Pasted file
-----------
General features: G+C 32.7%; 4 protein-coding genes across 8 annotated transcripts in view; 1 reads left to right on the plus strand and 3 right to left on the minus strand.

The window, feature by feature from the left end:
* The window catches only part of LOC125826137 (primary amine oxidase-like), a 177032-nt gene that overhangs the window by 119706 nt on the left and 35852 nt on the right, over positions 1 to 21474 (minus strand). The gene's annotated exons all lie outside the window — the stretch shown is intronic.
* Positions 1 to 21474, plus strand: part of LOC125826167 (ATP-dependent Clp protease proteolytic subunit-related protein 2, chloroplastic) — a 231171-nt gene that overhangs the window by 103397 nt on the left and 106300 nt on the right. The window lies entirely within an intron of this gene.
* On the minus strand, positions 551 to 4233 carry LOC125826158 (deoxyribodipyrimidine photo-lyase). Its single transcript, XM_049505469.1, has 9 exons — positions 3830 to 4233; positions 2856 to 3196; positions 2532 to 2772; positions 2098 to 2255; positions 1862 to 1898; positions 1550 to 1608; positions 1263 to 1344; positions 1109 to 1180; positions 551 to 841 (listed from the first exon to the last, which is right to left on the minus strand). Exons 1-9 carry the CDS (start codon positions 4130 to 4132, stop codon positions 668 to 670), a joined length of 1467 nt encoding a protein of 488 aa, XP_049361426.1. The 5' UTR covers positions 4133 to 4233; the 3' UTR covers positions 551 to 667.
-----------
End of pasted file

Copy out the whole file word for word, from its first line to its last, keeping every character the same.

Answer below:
General features: G+C 32.7%; 4 protein-coding genes across 8 annotated transcripts in view; 1 reads left to right on the plus strand and 3 right to left on the minus strand.

The window, feature by feature from the left end:
* The window catches only part of LOC125826137 (primary amine oxidase-like), a 177032-nt gene that overhangs the window by 119706 nt on the left and 35852 nt on the right, over positions 1 to 21474 (minus strand). The gene's annotated exons all lie outside the window — the stretch shown is intronic.
* Positions 1 to 21474, plus strand: part of LOC125826167 (ATP-dependent Clp protease proteolytic subunit-related protein 2, chloroplastic) — a 231171-nt gene that overhangs the window by 103397 nt on the left and 106300 nt on the right. The window lies entirely within an intron of this gene.
* On the minus strand, positions 551 to 4233 carry LOC125826158 (deoxyribodipyrimidine photo-lyase). Its single transcript, XM_049505469.1, has 9 exons — positions 3830 to 4233; positions 2856 to 3196; positions 2532 to 2772; positions 2098 to 2255; positions 1862 to 1898; positions 1550 to 1608; positions 1263 to 1344; positions 1109 to 1180; positions 551 to 841 (listed from the first exon to the last, which is right to left on the minus strand). Exons 1-9 carry the CDS (start codon positions 4130 to 4132, stop codon positions 668 to 670), a joined length of 1467 nt encoding a protein of 488 aa, XP_049361426.1. The 5' UTR covers positions 4133 to 4233; the 3' UTR covers positions 551 to 667.